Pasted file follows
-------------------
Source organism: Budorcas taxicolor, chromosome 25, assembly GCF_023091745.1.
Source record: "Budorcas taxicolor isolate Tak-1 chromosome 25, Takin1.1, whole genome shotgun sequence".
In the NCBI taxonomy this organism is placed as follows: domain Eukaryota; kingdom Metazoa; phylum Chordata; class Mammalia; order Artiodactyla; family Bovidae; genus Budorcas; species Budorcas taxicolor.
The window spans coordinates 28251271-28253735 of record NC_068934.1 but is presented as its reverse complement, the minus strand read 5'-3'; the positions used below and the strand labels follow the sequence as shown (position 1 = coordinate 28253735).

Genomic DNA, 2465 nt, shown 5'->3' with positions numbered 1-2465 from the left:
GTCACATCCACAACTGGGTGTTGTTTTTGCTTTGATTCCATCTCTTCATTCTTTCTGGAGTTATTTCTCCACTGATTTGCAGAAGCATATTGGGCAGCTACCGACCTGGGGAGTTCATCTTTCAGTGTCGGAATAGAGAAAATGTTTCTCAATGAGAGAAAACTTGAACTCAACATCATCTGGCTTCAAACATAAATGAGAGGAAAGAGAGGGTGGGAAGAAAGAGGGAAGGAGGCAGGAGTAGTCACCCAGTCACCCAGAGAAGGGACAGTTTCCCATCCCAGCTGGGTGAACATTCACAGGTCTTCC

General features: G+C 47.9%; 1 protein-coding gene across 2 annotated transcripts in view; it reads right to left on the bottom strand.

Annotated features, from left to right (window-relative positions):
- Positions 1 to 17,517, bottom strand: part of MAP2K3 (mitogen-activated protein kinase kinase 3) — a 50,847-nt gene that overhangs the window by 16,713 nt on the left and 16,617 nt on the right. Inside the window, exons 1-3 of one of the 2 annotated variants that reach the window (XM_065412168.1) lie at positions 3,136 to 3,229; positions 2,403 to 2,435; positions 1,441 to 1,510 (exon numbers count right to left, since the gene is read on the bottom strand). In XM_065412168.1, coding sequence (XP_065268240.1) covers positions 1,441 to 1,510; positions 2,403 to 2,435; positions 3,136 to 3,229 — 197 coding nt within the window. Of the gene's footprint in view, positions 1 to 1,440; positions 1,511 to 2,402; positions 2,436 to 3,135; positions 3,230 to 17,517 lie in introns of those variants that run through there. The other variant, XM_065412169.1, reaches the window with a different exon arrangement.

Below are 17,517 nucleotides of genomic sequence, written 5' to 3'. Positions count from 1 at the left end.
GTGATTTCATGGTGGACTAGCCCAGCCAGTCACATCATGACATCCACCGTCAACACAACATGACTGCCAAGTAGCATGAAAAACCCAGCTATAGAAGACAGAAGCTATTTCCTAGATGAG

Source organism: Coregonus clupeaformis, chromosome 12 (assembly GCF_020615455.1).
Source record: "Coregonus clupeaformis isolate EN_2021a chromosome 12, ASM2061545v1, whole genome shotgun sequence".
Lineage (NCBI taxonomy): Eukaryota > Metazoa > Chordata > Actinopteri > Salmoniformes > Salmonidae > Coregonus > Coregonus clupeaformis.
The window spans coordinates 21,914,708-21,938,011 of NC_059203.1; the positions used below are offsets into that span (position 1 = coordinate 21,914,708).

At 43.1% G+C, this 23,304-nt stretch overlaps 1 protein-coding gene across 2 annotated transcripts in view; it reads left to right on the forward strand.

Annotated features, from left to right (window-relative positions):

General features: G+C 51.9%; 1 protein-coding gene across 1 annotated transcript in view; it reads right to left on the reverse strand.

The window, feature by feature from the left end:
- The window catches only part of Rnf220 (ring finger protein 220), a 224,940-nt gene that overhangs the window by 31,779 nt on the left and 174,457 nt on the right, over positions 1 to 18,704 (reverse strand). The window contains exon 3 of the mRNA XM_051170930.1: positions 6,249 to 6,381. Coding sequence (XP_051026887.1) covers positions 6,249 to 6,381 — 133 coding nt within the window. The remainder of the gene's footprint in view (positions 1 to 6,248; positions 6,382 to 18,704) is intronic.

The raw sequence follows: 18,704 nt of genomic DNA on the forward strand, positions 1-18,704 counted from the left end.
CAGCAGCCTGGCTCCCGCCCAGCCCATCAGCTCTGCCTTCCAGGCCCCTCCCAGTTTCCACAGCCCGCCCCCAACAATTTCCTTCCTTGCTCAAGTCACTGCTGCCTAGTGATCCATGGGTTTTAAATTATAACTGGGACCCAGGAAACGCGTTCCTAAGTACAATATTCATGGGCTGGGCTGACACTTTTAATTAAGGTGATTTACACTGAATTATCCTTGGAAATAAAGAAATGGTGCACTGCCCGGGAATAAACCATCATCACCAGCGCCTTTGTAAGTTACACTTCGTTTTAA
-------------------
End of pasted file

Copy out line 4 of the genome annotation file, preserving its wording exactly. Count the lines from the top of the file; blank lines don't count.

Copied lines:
The window spans coordinates 28251271-28253735 of record NC_068934.1 but is presented as its reverse complement, the minus strand read 5'-3'; the positions used below and the strand labels follow the sequence as shown (position 1 = coordinate 28253735).